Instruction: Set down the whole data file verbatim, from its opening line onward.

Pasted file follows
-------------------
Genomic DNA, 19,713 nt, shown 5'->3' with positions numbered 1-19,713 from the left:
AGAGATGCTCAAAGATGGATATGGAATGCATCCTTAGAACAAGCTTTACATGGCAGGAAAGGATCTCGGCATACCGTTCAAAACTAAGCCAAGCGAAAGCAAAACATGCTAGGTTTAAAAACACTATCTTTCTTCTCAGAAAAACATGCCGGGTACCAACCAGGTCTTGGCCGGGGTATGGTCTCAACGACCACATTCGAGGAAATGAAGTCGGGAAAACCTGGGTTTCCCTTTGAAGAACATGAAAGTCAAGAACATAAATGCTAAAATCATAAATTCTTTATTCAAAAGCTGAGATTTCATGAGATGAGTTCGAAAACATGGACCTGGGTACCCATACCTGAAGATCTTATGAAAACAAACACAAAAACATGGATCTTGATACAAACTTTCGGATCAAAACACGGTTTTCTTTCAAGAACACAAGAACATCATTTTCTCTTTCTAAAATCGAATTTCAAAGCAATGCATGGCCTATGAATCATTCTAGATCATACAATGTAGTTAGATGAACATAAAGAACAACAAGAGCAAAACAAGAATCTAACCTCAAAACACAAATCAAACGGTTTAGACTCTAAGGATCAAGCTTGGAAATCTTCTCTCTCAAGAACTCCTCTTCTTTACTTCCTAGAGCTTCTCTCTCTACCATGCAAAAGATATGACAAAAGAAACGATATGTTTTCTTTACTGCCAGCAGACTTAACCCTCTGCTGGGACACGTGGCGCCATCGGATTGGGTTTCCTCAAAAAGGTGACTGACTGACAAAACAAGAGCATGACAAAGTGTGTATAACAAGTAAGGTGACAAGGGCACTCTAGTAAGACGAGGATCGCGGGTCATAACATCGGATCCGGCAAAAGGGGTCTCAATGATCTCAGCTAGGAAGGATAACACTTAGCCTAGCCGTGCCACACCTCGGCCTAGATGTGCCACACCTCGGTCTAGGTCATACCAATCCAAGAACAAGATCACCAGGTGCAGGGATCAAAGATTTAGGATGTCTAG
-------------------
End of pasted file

Genomic DNA, 19,713 nt, shown 5'->3' with positions numbered 1-19,713 from the left:
AGAGATGCTCAAAGATGGATATGGAATGCATCCTTAGAACAAGCTTTACATGGCAGGAAAGGATCTCGGCATACCGTTCAAAACTAAGCCAAGCGAAAGCAAAACATGCTAGGTTTAAAAACACTATCTTTCTTCTCAGAAAAACATGCCGGGTACCAACCAGGTCTTGGCCGGGGTATGGTCTCAACGACCACATTCGAGGAAATGAAGTCGGGAAAACCTGGGTTTCCCTTTGAAGAACATGAAAGTCAAGAACATAAATGCTAAAATCATAAATTCTTTATTCAAAAGCTGAGATTTCATGAGATGAGTTCGAAAACATGGACCTGGGTACCCATACCTGAAGATCTTATGAAAACAAACACAAAAACATGGATCTTGATACAAACTTTCGGATCAAAACACGGTTTTCTTTCAAGAACACAAGAACATCATTTTCTCTTTCTAAAATCGAATTTCAAAGCAATGCATGGCCTATGAATCATTCTAGATCATACAATGTAGTTAGATGAACATAAAGAACAACAAGAGCAAAACAAGAATCTAACCTCAAAACACAAATCAAACGGTTTAGACTCTAAGGATCAAGCTTGGAAATCTTCTCTCTCAAGAACTCCTCTTCTTTACTTCCTAGAGCTTCTCTCTCTACCATGCAAAAGATATGACAAAAGAAACGATATGTTTTCTTTACTGCCAGCAGACTTAACCCTCTGCTGGGACACGTGGCGCCATCGGATTGGGTTTCCTCAAAAAGGTGACTGACTGACAAAACAAGAGCATGACAAAGTGTGTATAACAAGTAAGGTGACAAGGGCACTCTAGTAAGACGAGGATCGCGGGTCATAACATCGGATCCGGCAAAAGGGGTCTCAATGATCTCAGCTAGGAAGGATAACACTTAGCCTAGCCGTGCCACACCTCGGCCTAGATGTGCCACACCTCGGTCTAGGTCATACCAATCCAAGAACAAGATCACCAGGTGCAGGGATCAAAGATTTAGGATGTCTAG